June 12 and 13
Lorie was up, packed and on the road before I even rolled over in my sleeping bag – it must have been about 06:30 when she pulled out, eager to get to Chicken, Alaska and then Dawson City.
I, on the other hand, woke up long enough to book a motel room in Whitehorse for the night from an app on my iPhone, than rolled back over and fell asleep until well after 0900
Yes, the long, cold ride yesterday had definitely tired me out. And it was sprinkling on my tent as I woke up, so I was really looking forward to getting that motel room.
Tom and I headed to the Airport Chalet restaurant for breakfast on a recommendation from Moe – or Mike, I’m not sure, but it was definitely one of the other D2D riders that we had met at the campground. Good coffee, and delicious scrambled eggs and pancakes definitely put a warm smile on my face, energizing me right through the tearing down and packing up of our campsite before heading to the Stratford Motel to book in.
Tom and I had already agreed on the days goals: tighten and lubricate our motorcycle chains, and go to Takhini Hot Springs.
We accomplished both quite famously, I might add.
The Takhini Hot Springs consists of 2 large concrete swimming pools, 1 filled with warm (96.8 degrees F) spring-fed water and the other with hot (107.6 degrees F) spring-fed water.
Alternating between the 2 is a luxurious experience, and we easily killed almost 3 hours in the pools, chatting with other travelers and getting recommendations on roads to ride as well as real estate recommendations in Prince George.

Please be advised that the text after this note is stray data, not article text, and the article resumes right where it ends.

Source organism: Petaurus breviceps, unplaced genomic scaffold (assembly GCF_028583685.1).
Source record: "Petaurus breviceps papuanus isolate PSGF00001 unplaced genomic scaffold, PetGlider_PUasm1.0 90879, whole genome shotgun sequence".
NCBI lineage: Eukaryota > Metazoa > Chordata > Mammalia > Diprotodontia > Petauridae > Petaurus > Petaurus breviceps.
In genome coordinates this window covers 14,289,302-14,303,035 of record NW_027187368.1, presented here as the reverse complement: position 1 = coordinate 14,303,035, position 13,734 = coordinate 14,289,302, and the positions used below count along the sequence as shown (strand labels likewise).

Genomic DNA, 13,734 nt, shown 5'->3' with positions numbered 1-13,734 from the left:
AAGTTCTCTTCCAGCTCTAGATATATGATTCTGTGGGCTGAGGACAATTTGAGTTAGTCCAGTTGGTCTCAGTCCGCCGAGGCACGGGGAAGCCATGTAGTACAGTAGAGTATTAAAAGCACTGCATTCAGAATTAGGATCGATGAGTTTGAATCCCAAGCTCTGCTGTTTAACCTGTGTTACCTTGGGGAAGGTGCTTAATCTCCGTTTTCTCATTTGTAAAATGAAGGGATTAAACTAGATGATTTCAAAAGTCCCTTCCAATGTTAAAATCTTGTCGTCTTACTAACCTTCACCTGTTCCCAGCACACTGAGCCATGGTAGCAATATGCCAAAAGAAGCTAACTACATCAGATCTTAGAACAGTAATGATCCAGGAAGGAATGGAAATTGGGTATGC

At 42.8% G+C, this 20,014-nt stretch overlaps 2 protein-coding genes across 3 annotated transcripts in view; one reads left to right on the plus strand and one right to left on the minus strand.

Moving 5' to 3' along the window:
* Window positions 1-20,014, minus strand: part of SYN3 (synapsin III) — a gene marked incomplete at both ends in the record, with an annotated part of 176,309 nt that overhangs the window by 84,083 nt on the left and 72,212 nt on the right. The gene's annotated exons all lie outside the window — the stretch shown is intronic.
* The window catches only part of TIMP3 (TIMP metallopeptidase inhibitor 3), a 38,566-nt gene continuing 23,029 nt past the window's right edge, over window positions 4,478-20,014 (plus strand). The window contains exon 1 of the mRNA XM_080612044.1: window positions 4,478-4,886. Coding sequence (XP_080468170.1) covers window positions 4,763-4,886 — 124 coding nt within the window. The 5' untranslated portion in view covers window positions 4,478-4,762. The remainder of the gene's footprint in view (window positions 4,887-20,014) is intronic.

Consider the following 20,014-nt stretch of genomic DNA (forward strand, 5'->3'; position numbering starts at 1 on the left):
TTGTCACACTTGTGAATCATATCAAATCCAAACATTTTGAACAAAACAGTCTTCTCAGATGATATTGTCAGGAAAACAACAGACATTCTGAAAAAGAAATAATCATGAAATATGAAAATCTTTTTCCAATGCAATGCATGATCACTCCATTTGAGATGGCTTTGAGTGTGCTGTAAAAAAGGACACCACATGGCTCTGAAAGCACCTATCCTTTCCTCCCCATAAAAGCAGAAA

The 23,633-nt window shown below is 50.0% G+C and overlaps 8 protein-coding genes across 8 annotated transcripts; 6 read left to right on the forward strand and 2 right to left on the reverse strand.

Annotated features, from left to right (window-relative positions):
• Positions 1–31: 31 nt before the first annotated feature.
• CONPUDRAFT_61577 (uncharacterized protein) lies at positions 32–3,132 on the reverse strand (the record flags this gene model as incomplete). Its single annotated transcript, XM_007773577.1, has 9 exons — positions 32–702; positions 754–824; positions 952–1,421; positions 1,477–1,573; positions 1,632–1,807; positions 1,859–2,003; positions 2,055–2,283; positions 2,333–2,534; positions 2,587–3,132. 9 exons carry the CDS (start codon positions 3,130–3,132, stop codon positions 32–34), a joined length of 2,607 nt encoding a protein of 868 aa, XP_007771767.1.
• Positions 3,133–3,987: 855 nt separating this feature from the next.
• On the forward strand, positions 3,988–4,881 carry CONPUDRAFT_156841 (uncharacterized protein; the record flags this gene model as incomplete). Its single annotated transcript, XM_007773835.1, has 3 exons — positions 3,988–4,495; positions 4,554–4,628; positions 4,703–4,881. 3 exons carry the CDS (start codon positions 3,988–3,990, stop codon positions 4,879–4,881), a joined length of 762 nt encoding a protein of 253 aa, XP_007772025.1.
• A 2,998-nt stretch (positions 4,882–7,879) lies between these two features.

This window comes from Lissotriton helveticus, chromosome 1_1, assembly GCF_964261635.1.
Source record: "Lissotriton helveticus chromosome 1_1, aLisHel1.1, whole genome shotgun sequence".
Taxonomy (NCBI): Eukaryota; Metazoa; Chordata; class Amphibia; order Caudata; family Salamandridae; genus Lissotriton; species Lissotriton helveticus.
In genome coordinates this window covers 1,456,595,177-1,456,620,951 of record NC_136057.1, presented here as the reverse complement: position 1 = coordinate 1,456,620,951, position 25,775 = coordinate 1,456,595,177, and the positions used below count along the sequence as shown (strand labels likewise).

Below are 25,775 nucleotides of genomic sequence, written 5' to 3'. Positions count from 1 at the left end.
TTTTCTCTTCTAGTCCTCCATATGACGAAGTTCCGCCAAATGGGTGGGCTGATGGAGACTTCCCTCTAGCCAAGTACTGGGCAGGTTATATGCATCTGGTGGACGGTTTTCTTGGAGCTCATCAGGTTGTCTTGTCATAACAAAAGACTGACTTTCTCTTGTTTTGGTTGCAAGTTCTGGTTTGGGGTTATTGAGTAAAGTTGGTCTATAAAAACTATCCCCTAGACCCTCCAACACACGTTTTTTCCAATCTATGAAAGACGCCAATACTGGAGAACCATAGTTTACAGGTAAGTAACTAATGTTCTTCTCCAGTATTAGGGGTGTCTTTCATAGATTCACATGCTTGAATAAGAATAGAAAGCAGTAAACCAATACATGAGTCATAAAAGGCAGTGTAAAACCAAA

I am really starting to consider a viable location in BC as a hub for adventure motorcycle tours . . . But that is a subject for a later post.
And then it was back to the motel for a great night’s sleep.
Ah, another slow, easy morning. We took our time, in no rush for anything.
It was 6 degrees and raining, after all.
Our goal for the day was to head off to Dawson City – about a 7 hour ride, or closer to 8.5 hours with fuel and food stops.
A return visit to the Airport Chalet restaurant for breakfast gave us the caffeine-induced energy to hit the road towards Dawson City. The rain continued to fall, and it had only warmed up to about 8 degrees Celsius, but thankfully, after another brief coffee infusion at the gas station in Carmacks about 2 hours later, the sun began to shine and the weather became truly spectacular.
Tom and I set into an easy pace of 5 or 10 over the posted limit, and in what really felt like no time at all we were at Stewart Crossing – the junction where the Klondike Highway crosses the Stewart River and heads off to the east into silver-mine filled mountains along the Silver Trail, or further west to Dawson City.
There is a traveler’s information kiosk at the junction, and truthfully I do not often stop at these as they generally aren’t staffed and I guess I just never took the time to see what I might learn. However, I pulled into this one as there was a picnic table, and a car was parked in the gravel parking area.
You can bet that I paid careful attention to the gravel as I pulled my bike to a stop and got off.
And it was here that Tom and I met one of – if not the most interesting character thus far on the D2D Adventure.
Dave is a throwback to the late-60’s / early-70’s. Long, wavy hair, a crushed-leather cowboy hat, bolo tie and a relaxed manner and way of speaking that put me in mind of someone who can hold a room in his palm, hanging on his every word.
Dave is a bit of a Klondike man, but rather than hunting gold or silver, Dave’s passion is fossils and his little kiosk has an incredible collection that he has gathered during his forays into the wilds of the Yukon. Versed in the story behind each one, Dave’s eyes took on a certain gleam as he explained to Tom what each fossil represented, and from approximately what time-period it’s organism originated.
At one point Dave mentioned that it was not often that anyone even gave his collection a second glance. It was very easy to see how pleased he was that Tom had taken an interest.
I sat outside in the ever-warming sunshine, looking at one of the brochures from the rack inside the kiosk when I noted that we were near Keno, one of the side-trip destinations that I had planned on making when I first started putting this adventure together back in November of 2016.